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Songs of the Road Print-ready version

by Antony Thorncroft
Financial Times
January 12, 1978
Original article: PDF

Running on Empty: Jackson Browne: Warner.
Don Juan's Reckless Daughter: Joni Mitchell: Asylum.

When popular music is finally accepted as a culturally acceptable art form for a democratic age (a status already reached by the cinema) one of the its recognised achievements will be the popularising of poetry in a musical setting - a feature, incidentally, of previous (fairly) culturally homogeneous societies, like Homeric Greece and Bardic Wales. In other words, Jackson Browne and Joni Mitchell will come into their own.

Neither might have Bob Dylan's skill in scattering images of a desperate, uncontrollable, richness - the hit-and-miss outpourings of an under-educated genius. Both Jackson Browne and Joni Mitchell are over-educated - their songs cannot avoid an art feel because they have always been conscious of Art. So it is hardly surprising that while Dylan was able to break through to a mass market, Browne and Mitchell have remained something of a college cult.

There are new albums now available from both. Jackson Browne is as musically impressive as ever but has become lazy of ideas: Joni Mitchell has produced a significant double album which is as far removed from the conventional Radio One idea of popular music as Isiah was from Irving Berlin.

It is a pity that Jackson Browne's Running on Empty is not quite as good as his previous work, The Pretender. The new album was recorded on tour, sometimes during concerts, sometimes in hotel rooms and backstage, once on the traveling bus which transported artists and crew around the U.S. Invariably live recordings of songs are a disaster - old material emerging from poorly recorded instruments and drowned in sycophantic applause. That is not the problem here: the sound is good, the musicians excellent, especially the guitar of Danny Kotchmar, and there is a powerful feel of what it must be like to tour, constantly on the move, the long hours on the road and hanging around hotel rooms, the few minutes of excitement on stage - and then on again. This feeling is enhanced because many of the lyrics are about touring - the roadies; the groupies; the tedium; the routine; the loneliness. And of course, they are perceptive: not Oxford Dictionary of Quotations standard but very good.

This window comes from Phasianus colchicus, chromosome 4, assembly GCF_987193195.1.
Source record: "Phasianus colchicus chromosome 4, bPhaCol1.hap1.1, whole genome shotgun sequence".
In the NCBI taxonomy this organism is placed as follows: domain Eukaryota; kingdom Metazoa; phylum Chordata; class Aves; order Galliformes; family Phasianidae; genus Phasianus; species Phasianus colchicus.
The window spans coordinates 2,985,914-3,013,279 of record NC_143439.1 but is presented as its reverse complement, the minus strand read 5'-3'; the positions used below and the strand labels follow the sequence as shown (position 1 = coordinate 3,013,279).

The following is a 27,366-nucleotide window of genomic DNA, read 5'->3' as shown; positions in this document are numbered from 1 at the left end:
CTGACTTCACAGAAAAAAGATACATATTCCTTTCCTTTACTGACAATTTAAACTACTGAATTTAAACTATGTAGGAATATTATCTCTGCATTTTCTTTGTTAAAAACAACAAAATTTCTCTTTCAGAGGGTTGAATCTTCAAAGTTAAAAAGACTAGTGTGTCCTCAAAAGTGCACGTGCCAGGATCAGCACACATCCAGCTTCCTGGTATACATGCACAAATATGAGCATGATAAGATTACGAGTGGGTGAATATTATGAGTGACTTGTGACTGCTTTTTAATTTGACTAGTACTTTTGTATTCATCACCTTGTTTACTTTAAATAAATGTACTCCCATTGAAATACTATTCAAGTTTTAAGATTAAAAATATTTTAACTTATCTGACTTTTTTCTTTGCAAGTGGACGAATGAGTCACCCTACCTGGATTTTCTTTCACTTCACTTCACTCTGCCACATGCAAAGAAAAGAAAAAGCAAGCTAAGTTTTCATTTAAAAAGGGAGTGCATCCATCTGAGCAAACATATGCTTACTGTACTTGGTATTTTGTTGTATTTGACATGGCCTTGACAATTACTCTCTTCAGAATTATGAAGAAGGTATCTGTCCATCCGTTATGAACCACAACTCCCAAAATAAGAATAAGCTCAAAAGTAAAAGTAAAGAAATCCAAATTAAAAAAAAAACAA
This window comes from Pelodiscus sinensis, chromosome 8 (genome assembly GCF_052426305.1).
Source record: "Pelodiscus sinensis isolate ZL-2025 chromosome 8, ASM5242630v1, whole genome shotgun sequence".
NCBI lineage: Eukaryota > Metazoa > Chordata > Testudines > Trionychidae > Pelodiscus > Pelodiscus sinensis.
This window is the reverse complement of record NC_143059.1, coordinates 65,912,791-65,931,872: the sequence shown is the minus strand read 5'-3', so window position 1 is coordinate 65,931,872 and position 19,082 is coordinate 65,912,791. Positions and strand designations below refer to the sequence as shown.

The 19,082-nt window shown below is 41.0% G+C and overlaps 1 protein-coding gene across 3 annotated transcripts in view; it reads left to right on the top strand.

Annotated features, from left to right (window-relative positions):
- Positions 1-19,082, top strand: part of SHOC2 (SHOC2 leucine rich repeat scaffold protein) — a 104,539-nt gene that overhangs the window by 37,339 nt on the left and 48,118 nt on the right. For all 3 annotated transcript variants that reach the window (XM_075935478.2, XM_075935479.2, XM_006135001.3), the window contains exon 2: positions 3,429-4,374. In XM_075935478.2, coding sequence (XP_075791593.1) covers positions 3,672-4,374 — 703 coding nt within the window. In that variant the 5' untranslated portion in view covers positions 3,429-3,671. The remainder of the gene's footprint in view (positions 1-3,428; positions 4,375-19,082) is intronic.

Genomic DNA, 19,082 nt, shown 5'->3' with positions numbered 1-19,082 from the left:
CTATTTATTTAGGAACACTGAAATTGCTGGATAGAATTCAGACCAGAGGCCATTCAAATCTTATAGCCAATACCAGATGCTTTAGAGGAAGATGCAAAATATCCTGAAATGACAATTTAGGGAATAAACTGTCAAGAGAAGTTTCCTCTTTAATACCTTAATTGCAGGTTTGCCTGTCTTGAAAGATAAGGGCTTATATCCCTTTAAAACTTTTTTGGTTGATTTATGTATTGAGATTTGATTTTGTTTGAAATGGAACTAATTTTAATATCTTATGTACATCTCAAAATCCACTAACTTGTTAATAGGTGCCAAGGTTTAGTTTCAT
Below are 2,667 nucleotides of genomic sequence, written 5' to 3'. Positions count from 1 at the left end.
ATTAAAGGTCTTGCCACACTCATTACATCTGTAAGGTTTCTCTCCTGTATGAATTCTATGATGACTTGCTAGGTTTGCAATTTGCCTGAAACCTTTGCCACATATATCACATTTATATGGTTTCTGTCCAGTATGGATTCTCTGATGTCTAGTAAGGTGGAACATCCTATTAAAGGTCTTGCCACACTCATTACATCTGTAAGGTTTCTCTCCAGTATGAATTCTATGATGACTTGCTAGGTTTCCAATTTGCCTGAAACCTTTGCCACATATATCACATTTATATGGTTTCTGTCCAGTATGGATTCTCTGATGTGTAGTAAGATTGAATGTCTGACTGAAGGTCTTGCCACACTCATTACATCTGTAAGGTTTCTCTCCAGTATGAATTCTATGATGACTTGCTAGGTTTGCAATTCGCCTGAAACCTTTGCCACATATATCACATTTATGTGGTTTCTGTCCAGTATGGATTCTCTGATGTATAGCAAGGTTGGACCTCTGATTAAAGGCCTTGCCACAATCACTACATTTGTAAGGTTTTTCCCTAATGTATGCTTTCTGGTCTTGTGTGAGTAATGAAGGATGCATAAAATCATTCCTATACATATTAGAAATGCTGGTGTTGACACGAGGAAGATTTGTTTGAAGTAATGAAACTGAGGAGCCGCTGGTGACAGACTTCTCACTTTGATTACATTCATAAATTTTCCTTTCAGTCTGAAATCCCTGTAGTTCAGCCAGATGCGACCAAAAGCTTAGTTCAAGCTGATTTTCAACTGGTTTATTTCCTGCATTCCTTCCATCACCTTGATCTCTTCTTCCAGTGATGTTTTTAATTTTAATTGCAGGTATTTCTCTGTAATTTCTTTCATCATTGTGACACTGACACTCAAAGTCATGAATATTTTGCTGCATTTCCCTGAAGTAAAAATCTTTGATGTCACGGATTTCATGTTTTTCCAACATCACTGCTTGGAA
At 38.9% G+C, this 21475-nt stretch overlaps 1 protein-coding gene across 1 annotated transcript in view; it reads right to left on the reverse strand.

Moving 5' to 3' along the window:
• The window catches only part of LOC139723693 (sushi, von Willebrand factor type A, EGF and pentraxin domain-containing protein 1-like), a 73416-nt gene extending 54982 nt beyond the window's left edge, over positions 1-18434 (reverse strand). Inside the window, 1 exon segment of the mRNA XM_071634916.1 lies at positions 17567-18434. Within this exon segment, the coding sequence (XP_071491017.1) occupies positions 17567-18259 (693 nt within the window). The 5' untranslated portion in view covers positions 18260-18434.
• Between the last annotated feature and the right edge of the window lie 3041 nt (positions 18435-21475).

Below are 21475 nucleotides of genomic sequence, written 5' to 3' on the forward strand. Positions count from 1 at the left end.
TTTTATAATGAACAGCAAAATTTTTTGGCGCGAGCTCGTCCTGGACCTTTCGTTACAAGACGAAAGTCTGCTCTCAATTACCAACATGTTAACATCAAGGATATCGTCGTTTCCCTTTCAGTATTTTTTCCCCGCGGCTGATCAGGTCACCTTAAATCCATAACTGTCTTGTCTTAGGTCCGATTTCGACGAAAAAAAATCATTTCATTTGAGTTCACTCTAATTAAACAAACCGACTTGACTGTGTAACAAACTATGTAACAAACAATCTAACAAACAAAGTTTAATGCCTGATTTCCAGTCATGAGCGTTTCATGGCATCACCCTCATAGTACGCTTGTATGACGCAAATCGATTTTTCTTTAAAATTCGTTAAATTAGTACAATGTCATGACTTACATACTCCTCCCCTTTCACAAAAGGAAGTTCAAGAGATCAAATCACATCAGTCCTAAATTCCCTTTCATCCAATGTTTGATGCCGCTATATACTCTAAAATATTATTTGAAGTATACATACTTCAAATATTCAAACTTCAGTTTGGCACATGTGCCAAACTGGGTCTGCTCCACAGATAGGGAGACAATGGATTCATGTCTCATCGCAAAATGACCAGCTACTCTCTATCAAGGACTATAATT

"Highways and dancehalls/A good song takes you far/You write about the moon/And you dream about the stars/Blues in old motel rooms/Girls in daddy's cars/You sing about the nights/And you laugh about the scars/Coffee in the morning, cocaine afternoons/You talk about the weather/And you grin about the rooms/ Phone calls long distance/To tell you how you've been/Forget about the losses, you exaggerate the wins/And when you stop to let 'em know/You've got it down/It's just another town along the road."

So starts The Road; it sums it all up, and, as an evocation of a working artist, it is commendable; it is just that it is a limiting experience. In The Pretender, Jackson Browne was obsessed with loneliness: the old alienation syndrome, but achingly affecting because his wife was just dead and he had a young son to tell it all to. Some of the songs were maudlin, but they were genuine. Run on Easy is a fine documentary after an emotional masterpiece.

In contrast, Joni Mitchell seems to be getting over her hang-ups. Her recent work was also dominated by what it was like to be a rich and successful, but far from content, lady super-star. Now there are still lots of love songs but written in a more detached and cynical style.

The familiar Mitchell rhythms and the familiar Mitchell melody (can there really be only one?) are there, made even more austere and mesmeric by the use of Latin and African backing instruments. Like all her work, Don Juan's Reckless Daughter is not immediately accessible, and it is too easy to dismiss some songs as just pastiche, but eventually the spell starts to work. It finds the common ground between ethnic music, free-form jazz, and contemporary classical, with rhythms rather than tunes dominant, but it is high quality, and there are, of course, the lyrics, as in the title song.

"You're a coward against the altitude/You're a coward against the flesh/Coward - caught between yes and no/Reckless on the line this time for yes, yes, yes!/Reckless brazen in the play/Of your changing traffic lights/Coward - slinking down to the hall/To another restless night."

Joni Mitchell somehow manages to avoid pretentiousness and artificiality. However strong the images, there is a feeling that she has lived the event: she has certainly has the opportunities. Too often in the pop world the money cramps the creativity; it is easy to run out of ideas, experiences, and the need, when living on Malibu Beach. Joni Mitchell has gained a second imaginative wind in these songs of travel, memory, friends and lovers, and that is nice for everyone.

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